A reporter’s struggle to stop trying to help others and focus on herself
Romantic relationships are difficult for me.
Well, they are tough for everybody. But if Shakespeare were around, soliciting for ideas on his next tragedy, he would turn to me for inspiration.
After breakups, friends and family offer me the same unsolicited advice, “It’s not you; it’s him.”
But it’s not him; it’s me. I fall in love with alcoholics.
A vicious cycle
I learned in an introductory psychology class that alcoholism is a disease. And the symptoms — like depression and guilt — flare up with such persistence that it was something I almost became accustomed to.
Imagine meeting a charming, charismatic guy at a bar on Friday evening. You like all the same music and movies. You understand one another with such complexity it almost feels scripted. He compliments you. He’s sincere. You swoon.
“It’s heartbreaking to be the centre of someone’s universe one moment and then ignored the next.”
A few months into your relationship things are still splendid. You make plans to have dinner at his house. You show up, and that wonderful man you knew sober has transformed into another person — an angry, self-loathing former shell of himself. He is red-eyed, sitting on the couch in his underwear, anger emanates from him.
You’re not sure what’s wrong. But you, and he, convince each other that the blame is yours to bear.
You listen while he laments his life. He spent his last $20 on a case of beer. Can he borrow some cash until the end of the month?
The morning after is filled with sober apologies and I love you. But it’s only a temporary holding pattern until the next depressed, gin-soaked episode.
A timeline of lovers
There was one guy, whose occasional binge drinking left him passed out on the bathroom floor, lips pressed on the toilet. Another came to bed with the taste of rum on his mouth — he kept a bottle under the bathroom sink. And the next, who was an intellectual with a penance for Guinness, fought to prove futile points and had long stretches of disappearing without notice. One played manipulation games, he convinced me I would never do better. I was not worth more.
There were nights where I was convinced I had defected into madness. I awoke to dozens of hungover mornings, feasted on coffee and Advil, my lips stained with red wine. I went to sleep, exhausted from sobbing, my throat sore from screaming for attention.
There were endless cycles where we hated one another and loved one another, fought and made up repeatedly.
Part of me felt that my presence was making a difference. But I was simply another twisted enabler.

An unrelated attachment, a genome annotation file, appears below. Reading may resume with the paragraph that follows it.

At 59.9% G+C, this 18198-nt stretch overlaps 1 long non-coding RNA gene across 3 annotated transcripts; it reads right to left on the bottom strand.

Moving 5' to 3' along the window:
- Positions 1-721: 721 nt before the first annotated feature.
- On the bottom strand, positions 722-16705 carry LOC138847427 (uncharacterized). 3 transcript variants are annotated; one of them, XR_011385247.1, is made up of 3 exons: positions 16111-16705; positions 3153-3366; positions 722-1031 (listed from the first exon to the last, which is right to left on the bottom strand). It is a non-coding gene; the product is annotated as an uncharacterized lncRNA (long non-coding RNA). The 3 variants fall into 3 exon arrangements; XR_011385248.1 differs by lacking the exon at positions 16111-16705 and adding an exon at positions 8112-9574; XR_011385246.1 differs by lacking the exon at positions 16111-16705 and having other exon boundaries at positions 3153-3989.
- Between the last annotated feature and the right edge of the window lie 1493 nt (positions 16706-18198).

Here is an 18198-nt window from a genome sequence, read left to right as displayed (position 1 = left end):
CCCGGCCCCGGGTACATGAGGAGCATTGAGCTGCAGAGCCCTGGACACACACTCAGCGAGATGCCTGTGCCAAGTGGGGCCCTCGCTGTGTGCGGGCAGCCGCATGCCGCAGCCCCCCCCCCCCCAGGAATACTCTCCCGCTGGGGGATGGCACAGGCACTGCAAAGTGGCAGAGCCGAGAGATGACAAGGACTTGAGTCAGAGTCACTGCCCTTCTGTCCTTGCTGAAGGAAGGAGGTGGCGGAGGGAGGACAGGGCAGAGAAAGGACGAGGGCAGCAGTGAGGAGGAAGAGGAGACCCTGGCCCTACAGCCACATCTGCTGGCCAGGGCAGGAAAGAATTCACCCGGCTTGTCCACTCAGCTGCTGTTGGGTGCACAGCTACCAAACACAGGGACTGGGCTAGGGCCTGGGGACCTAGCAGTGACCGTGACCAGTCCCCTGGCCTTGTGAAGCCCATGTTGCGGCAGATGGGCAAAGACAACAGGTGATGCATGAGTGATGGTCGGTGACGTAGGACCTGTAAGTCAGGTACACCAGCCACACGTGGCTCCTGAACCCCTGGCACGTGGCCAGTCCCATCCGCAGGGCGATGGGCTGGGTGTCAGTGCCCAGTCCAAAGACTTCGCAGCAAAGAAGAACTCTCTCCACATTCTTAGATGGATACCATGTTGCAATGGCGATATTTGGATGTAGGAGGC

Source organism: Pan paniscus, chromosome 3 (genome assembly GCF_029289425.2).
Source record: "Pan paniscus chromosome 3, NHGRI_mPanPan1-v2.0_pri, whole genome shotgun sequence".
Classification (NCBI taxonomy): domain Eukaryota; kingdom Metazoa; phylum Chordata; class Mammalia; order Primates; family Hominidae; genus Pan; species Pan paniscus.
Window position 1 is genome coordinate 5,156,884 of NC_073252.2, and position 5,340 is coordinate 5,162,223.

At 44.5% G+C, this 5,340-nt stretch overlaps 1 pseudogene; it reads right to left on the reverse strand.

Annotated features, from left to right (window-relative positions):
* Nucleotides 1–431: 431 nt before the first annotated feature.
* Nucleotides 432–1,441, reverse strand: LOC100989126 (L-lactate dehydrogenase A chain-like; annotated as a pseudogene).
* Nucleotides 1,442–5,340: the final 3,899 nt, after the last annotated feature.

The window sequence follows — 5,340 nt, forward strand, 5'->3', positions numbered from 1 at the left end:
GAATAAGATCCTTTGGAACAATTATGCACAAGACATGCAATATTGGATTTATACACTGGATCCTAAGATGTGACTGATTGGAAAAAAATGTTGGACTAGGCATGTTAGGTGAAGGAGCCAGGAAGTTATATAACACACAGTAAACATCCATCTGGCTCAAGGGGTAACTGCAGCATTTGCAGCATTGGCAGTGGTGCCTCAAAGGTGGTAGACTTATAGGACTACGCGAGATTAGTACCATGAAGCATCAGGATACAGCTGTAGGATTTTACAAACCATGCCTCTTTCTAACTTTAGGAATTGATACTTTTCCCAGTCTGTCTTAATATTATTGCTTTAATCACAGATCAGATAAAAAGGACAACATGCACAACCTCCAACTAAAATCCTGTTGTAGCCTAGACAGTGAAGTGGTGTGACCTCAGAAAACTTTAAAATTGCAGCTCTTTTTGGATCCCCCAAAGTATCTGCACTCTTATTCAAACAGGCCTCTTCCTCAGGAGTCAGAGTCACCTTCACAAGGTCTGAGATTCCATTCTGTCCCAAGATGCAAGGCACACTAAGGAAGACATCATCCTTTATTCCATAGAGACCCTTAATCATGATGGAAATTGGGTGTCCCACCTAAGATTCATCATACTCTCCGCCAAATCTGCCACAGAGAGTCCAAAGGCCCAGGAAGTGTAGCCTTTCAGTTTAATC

I loaned obscene amounts of money, indebted my credit card at liquor stores, kept quiet while they flirted with other women, bailed them out of jail, mediated fist fights, held my tongue when they took their anger out on me, assured them I loved them for all of their faults.
And in return, was assured of their love for me — assured that I was the only thing in their lives that mattered, but I would always take a backseat to their vice.
Admitting the problem
This revelation manifested last summer. My mother — seeing my self-destructive behaviour, sensing I was unhappy — took me aside for an intervention.
My father is a recovering alcoholic, so my mom knows the warning signs. She is a veteran of the co-dependent. She offered her wisdom. “You need to confront the issue. Until you deal with everything you will always, always attract alcoholics. It’s all you’ve ever known.”
Her words made me furious. This meant acknowledging I had a problem — when clearly, it was the alcoholics around me who had the issue. It’s not me; it’s them.
But things had begun in a slow progression, and I was conditioned to think that this hurt and disappointment was normal. And that I was not worth more. If my relationships failed then it was a matter of my inability to provide support and comfort to the addict. I blamed myself.
It was all I’d ever known.
A chance to heal
I long to hold onto the wonderful men I first fell in love with — those loving, attentive and exciting individuals with whom I spent long evenings discussing literature. I misshumid summer nights on patios listening to live music, walks along the river, road trips to rural destinations and dancing to jazz in living rooms.
It’s heartbreaking to be the centre of someone’s universe one moment and then ignored the next. But that feeling of love is something I’m trying to build from within.
The dialogue has started.
The greatest challenge is accepting that the addict’s behaviour has nothing to do with me. When he goes off on a guilt-trip, or begins a game of manipulation, it’s not my burden to bear. I have the strength to distance myself, and when I cannot muster that strength I have support from those closest to me.
I loved these men — I will always love these men.
Now, I’m finding ways to love myself.